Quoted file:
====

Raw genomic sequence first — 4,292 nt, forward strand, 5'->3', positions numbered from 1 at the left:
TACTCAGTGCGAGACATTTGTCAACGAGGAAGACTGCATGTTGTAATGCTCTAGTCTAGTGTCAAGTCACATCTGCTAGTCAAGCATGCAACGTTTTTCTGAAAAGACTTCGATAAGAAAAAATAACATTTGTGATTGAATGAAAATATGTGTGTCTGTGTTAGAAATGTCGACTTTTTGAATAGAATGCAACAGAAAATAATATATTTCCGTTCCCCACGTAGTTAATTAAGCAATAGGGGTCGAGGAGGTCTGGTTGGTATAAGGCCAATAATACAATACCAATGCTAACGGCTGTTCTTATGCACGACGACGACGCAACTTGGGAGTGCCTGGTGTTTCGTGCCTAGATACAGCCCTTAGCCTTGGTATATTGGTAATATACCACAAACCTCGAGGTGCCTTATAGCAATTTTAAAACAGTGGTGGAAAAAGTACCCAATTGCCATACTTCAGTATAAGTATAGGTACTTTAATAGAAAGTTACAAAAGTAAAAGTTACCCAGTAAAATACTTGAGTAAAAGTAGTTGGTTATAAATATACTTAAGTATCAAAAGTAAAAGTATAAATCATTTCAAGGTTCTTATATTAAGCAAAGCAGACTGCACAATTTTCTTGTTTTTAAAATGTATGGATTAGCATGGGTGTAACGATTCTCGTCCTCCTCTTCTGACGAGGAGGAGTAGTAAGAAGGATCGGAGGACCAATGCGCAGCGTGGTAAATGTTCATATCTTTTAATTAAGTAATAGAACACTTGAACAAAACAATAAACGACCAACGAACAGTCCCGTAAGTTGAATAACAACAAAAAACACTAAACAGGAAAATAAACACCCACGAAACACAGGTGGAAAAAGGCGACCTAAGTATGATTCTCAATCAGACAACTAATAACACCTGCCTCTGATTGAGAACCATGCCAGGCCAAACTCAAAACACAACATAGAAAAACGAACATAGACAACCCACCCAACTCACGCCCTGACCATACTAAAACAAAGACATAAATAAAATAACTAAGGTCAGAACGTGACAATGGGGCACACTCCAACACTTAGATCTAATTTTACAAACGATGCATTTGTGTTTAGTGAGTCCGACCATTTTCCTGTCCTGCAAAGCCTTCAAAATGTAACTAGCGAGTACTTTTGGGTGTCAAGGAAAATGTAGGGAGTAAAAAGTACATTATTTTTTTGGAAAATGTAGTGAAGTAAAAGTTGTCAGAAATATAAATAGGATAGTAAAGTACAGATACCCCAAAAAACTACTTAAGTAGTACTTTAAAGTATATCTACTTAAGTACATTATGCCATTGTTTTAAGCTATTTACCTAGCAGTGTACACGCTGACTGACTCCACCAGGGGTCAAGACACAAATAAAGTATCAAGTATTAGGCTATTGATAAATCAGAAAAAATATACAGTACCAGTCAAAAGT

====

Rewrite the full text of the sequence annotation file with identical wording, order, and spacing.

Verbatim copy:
Raw genomic sequence first — 4,292 nt, forward strand, 5'->3', positions numbered from 1 at the left:
TACTCAGTGCGAGACATTTGTCAACGAGGAAGACTGCATGTTGTAATGCTCTAGTCTAGTGTCAAGTCACATCTGCTAGTCAAGCATGCAACGTTTTTCTGAAAAGACTTCGATAAGAAAAAATAACATTTGTGATTGAATGAAAATATGTGTGTCTGTGTTAGAAATGTCGACTTTTTGAATAGAATGCAACAGAAAATAATATATTTCCGTTCCCCACGTAGTTAATTAAGCAATAGGGGTCGAGGAGGTCTGGTTGGTATAAGGCCAATAATACAATACCAATGCTAACGGCTGTTCTTATGCACGACGACGACGCAACTTGGGAGTGCCTGGTGTTTCGTGCCTAGATACAGCCCTTAGCCTTGGTATATTGGTAATATACCACAAACCTCGAGGTGCCTTATAGCAATTTTAAAACAGTGGTGGAAAAAGTACCCAATTGCCATACTTCAGTATAAGTATAGGTACTTTAATAGAAAGTTACAAAAGTAAAAGTTACCCAGTAAAATACTTGAGTAAAAGTAGTTGGTTATAAATATACTTAAGTATCAAAAGTAAAAGTATAAATCATTTCAAGGTTCTTATATTAAGCAAAGCAGACTGCACAATTTTCTTGTTTTTAAAATGTATGGATTAGCATGGGTGTAACGATTCTCGTCCTCCTCTTCTGACGAGGAGGAGTAGTAAGAAGGATCGGAGGACCAATGCGCAGCGTGGTAAATGTTCATATCTTTTAATTAAGTAATAGAACACTTGAACAAAACAATAAACGACCAACGAACAGTCCCGTAAGTTGAATAACAACAAAAAACACTAAACAGGAAAATAAACACCCACGAAACACAGGTGGAAAAAGGCGACCTAAGTATGATTCTCAATCAGACAACTAATAACACCTGCCTCTGATTGAGAACCATGCCAGGCCAAACTCAAAACACAACATAGAAAAACGAACATAGACAACCCACCCAACTCACGCCCTGACCATACTAAAACAAAGACATAAATAAAATAACTAAGGTCAGAACGTGACAATGGGGCACACTCCAACACTTAGATCTAATTTTACAAACGATGCATTTGTGTTTAGTGAGTCCGACCATTTTCCTGTCCTGCAAAGCCTTCAAAATGTAACTAGCGAGTACTTTTGGGTGTCAAGGAAAATGTAGGGAGTAAAAAGTACATTATTTTTTTGGAAAATGTAGTGAAGTAAAAGTTGTCAGAAATATAAATAGGATAGTAAAGTACAGATACCCCAAAAAACTACTTAAGTAGTACTTTAAAGTATATCTACTTAAGTACATTATGCCATTGTTTTAAGCTATTTACCTAGCAGTGTACACGCTGACTGACTCCACCAGGGGTCAAGACACAAATAAAGTATCAAGTATTAGGCTATTGATAAATCAGAAAAAATATACAGTACCAGTCAAAAGT